Audio with caption: "Heart and Stroke Foundation Report: More Canadians than ever surviving heart attacks and stroke, but not enough are maintaining critical changes to prevent subsequent events". Audio available at: http://stream1.newswire.ca/media/2014/02/02/20140202_C6907_AUDIO_EN_36139.mp3

More Stories By PR Newswire

Copyright © 2007 PR Newswire. All rights reserved. Republication or redistribution of PRNewswire content is expressly prohibited without the prior written consent of PRNewswire. PRNewswire shall not be liable for any errors or delays in the content, or for any actions taken in reliance thereon.

Latest Stories
In his session at @ThingsExpo, Kausik Sridharabalan, founder and CTO of Pulzze Systems, Inc., will focus on key challenges in building an Internet of Things solution infrastructure. He will shed light on efficient ways of defining interactions within IoT solutions, leading to cost and time reduction. He will also introduce ways to handle data and how one can develop IoT solutions that are lean, flexible and configurable, thus making IoT infrastructure agile and scalable.
Technology vendors and analysts are eager to paint a rosy picture of how wonderful IoT is and why your deployment will be great with the use of their products and services. While it is easy to showcase successful IoT solutions, identifying IoT systems that missed the mark or failed can often provide more in the way of key lessons learned. In his session at @ThingsExpo, Peter Vanderminden, Principal Industry Analyst for IoT & Digital Supply Chain to Flatiron Strategies, will focus on how IoT de...
Complete Internet of Things (IoT) embedded device security is not just about the device but involves the entire product’s identity, data and control integrity, and services traversing the cloud. A device can no longer be looked at as an island; it is a part of a system. In fact, given the cross-domain interactions enabled by IoT it could be a part of many systems. Also, depending on where the device is deployed, for example, in the office building versus a factory floor or oil field, security ha...
An IoT product’s log files speak volumes about what’s happening with your products in the field, pinpointing current and potential issues, and enabling you to predict failures and save millions of dollars in inventory. But until recently, no one knew how to listen. In his session at @ThingsExpo, Dan Gettens, Chief Research Officer at OnProcess, will discuss recent research by Massachusetts Institute of Technology and OnProcess Technology, where MIT created a new, breakthrough analytics model f...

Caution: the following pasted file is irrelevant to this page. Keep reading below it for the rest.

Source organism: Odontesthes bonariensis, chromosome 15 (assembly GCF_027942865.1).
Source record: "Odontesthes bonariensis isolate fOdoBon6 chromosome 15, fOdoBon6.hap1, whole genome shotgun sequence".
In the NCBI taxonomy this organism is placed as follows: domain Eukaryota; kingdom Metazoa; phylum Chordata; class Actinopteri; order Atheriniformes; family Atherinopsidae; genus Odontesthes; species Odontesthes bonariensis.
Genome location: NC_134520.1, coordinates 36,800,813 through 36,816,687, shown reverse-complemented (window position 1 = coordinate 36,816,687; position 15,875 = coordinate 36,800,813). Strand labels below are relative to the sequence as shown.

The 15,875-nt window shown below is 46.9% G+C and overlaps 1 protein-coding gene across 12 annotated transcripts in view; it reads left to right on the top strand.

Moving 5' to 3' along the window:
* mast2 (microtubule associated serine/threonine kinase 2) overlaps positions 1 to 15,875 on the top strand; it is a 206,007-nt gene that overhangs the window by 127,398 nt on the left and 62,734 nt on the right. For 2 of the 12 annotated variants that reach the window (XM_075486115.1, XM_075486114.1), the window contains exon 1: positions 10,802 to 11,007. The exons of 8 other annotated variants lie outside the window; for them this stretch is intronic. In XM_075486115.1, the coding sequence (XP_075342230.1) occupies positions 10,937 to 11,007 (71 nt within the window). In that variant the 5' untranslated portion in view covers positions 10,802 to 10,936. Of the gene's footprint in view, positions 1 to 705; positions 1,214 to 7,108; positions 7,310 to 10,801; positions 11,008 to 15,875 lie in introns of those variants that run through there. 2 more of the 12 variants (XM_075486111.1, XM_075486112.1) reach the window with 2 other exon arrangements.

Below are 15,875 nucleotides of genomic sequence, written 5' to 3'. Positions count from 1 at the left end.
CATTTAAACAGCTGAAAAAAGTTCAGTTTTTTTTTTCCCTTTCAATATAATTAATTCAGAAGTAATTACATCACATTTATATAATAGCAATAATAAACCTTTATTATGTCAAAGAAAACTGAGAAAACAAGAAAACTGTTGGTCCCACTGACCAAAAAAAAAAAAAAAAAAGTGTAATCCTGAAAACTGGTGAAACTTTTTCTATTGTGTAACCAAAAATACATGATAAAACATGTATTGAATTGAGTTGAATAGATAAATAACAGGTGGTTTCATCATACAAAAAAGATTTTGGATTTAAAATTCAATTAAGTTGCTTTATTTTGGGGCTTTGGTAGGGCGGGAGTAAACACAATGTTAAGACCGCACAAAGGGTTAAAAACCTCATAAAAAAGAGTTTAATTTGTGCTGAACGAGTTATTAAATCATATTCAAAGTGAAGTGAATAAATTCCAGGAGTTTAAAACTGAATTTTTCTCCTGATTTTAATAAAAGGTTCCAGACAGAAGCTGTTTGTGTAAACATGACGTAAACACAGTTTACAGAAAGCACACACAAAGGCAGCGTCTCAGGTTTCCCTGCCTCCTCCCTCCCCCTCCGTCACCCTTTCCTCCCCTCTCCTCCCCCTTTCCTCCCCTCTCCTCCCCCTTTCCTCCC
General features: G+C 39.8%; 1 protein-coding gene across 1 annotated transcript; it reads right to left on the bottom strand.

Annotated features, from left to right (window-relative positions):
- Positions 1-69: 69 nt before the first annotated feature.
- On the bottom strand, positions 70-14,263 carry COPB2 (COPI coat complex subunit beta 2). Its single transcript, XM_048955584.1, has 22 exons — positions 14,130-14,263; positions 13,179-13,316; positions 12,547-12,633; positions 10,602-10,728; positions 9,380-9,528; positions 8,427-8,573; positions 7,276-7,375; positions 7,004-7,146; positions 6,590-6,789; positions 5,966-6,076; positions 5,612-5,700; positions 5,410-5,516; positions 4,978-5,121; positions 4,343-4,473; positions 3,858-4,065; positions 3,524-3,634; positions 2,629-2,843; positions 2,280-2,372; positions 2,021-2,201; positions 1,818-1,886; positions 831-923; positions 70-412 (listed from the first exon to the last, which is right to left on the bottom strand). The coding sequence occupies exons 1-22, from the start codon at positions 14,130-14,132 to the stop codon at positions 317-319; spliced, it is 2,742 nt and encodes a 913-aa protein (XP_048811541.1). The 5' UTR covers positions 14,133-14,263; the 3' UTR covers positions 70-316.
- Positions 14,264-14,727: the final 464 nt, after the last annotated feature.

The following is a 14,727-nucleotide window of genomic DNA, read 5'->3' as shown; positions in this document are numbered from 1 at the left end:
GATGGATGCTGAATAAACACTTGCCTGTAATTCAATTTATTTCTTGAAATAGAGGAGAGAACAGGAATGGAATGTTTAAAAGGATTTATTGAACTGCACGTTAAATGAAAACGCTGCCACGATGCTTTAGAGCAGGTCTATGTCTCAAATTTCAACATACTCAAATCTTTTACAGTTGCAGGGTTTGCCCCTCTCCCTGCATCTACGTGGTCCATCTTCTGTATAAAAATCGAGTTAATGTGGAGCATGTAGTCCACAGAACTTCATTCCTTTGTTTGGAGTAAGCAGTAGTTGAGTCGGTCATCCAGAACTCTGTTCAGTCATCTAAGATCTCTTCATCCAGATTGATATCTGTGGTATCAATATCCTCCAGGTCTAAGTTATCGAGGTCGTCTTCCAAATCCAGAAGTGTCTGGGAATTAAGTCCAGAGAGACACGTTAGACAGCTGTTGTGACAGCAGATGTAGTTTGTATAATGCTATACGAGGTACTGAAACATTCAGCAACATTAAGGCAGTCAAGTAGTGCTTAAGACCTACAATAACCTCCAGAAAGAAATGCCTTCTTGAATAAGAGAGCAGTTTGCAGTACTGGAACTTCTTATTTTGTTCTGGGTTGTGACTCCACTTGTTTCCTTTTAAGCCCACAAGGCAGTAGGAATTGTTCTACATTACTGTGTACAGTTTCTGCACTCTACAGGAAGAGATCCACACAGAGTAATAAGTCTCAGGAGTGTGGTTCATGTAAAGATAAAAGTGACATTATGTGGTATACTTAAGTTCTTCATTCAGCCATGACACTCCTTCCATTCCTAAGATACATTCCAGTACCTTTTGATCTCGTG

"We have several customers now running private clouds. They're not as large as they should be but it's getting there. The adoption challenge has been pretty simple. Look at the world today of virtualization vs cloud," stated Nara Rajagopalan, CEO of Accelerite, in this SYS-CON.tv interview at 18th Cloud Expo, held June 7-9, 2016, at the Javits Center in New York City, NY.
Fifty billion connected devices and still no winning protocols standards. HTTP, WebSockets, MQTT, and CoAP seem to be leading in the IoT protocol race at the moment but many more protocols are getting introduced on a regular basis. Each protocol has its pros and cons depending on the nature of the communications. Does there really need to be only one protocol to rule them all? Of course not. In his session at @ThingsExpo, Chris Matthieu, co-founder and CTO of Octoblu, walk you through how Oct...
There are several IoTs: the Industrial Internet, Consumer Wearables, Wearables and Healthcare, Supply Chains, and the movement toward Smart Grids, Cities, Regions, and Nations. There are competing communications standards every step of the way, a bewildering array of sensors and devices, and an entire world of competing data analytics platforms. To some this appears to be chaos. In this power panel at @ThingsExpo, moderated by Conference Chair Roger Strukhoff, Bradley Holt, Developer Advocate a...